UMMS community celebrates service to honor MLKKeynote speaker Riley: Health care disparities still exist
By Kristen O'Reilly and Bryan GoodchildUMass Medical School Communications
A standing-room only crowd gathered to honor Dr. Martin Luther King Jr. on Monday, Jan. 23, by celebrating and honoring service to the community, and by hearing about what challenges still exist in eliminating health care disparities in our society, an inequality that Dr. King called “the most shocking and inhumane.”
Chancellor Michael F. Collins said that honoring service to the community was a fitting way to celebrate the memory of Dr. King and his famous sentiment “Everybody can be great . . . because anyone can serve.”
“Dr. King’s words—and the meaning embedded within them—continue to resonate as poignantly today as when they were first uttered decades ago,” said Chancellor Collins. “If, as Dr. King says, greatness is measured by and synonymous with service, then I would argue that our academic health sciences center is approaching greatness.”
The audience viewed a video capturing just a few of the many ways members of the UMMS community give back to the community, including more than 47,000 hours of service to residents of Massachusetts, including 27,000 hours in Worcester alone.
Wayne J. Riley, MD, president & CEO of Meharry Medical College in Nashville and keynote speaker, envisioned what King would have said about the poor progress that has been made in eliminating health care disparities in this country. He said King would have been “concerned,” “chagrined,” and “would have just hammered us,” given the latest statistics from the National Health Care Disparities Report that shows that much work still needs to be done.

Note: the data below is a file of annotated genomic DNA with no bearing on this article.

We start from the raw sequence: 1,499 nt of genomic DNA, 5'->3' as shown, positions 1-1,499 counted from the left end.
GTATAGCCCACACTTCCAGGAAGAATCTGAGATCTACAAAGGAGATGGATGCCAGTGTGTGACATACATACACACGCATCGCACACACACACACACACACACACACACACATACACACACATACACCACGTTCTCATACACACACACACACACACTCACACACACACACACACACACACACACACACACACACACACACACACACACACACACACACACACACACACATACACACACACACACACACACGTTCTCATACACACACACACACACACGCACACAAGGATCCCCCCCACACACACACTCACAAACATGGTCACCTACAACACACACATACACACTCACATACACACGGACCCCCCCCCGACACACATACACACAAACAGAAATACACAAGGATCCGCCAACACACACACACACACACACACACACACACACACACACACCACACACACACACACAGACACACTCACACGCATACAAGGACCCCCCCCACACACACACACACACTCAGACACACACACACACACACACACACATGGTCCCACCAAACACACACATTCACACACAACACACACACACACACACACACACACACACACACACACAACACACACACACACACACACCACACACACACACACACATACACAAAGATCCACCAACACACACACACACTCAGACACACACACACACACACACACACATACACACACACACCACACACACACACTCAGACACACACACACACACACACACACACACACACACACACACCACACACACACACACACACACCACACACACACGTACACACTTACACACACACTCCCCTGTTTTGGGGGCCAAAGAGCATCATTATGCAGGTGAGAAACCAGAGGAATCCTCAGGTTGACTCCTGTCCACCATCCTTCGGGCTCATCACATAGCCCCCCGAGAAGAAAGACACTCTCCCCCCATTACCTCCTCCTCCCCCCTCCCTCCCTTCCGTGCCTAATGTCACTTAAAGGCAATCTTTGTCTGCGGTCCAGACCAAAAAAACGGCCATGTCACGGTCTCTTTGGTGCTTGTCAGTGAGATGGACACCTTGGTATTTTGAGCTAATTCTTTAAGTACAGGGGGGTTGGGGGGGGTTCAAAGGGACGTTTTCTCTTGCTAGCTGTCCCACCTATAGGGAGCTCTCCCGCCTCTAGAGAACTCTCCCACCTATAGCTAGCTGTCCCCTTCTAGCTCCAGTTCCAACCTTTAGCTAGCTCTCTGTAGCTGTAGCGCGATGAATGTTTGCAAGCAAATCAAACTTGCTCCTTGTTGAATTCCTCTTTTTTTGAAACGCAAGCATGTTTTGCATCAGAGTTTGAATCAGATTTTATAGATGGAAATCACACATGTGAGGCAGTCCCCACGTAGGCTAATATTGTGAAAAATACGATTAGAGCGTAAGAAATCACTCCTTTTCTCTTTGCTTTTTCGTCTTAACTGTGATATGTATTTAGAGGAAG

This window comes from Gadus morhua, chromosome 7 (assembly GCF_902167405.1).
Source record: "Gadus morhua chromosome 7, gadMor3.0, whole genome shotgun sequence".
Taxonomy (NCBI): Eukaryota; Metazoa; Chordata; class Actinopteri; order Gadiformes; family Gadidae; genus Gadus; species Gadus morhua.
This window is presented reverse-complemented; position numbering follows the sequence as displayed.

“Keep doing what you are doing–by having this simple program today, and making sure that everyone is aware of the challenges ahead, we are meeting the challenge that Dr. King laid out for us,” said Dr. Riley. (Watch extended coverage of the event here.)
Also during the event, Chancellor Collins presented two awards to people who exemplify the Medical School’s commitment to diversity and civility.
In addition to his leadership and management of a group serving the needs of more than 3,000 faculty, “you consistently conduct yourself with the highest degree of integrity, courtesy and respect for all members of the UMass Worcester community. As a result, you have outstanding professional relationships with colleagues, direct reports, senior leadership and external customers,” said Collins.
Students were also honored at the event, including the winners of the MLK Semester of Service Students Awards, a community service initiative designed to support student-driven community-responsive service and service-learning projects in the communities that surround the Worcester campus. Read about the four projects chosen to receive $500 grants: MLK Semester of Service Student Awards support local health projects.
The celebration ended with the Burncoat High School Choir leading the audience in the singing of “Lift Every Voice and Sing.”
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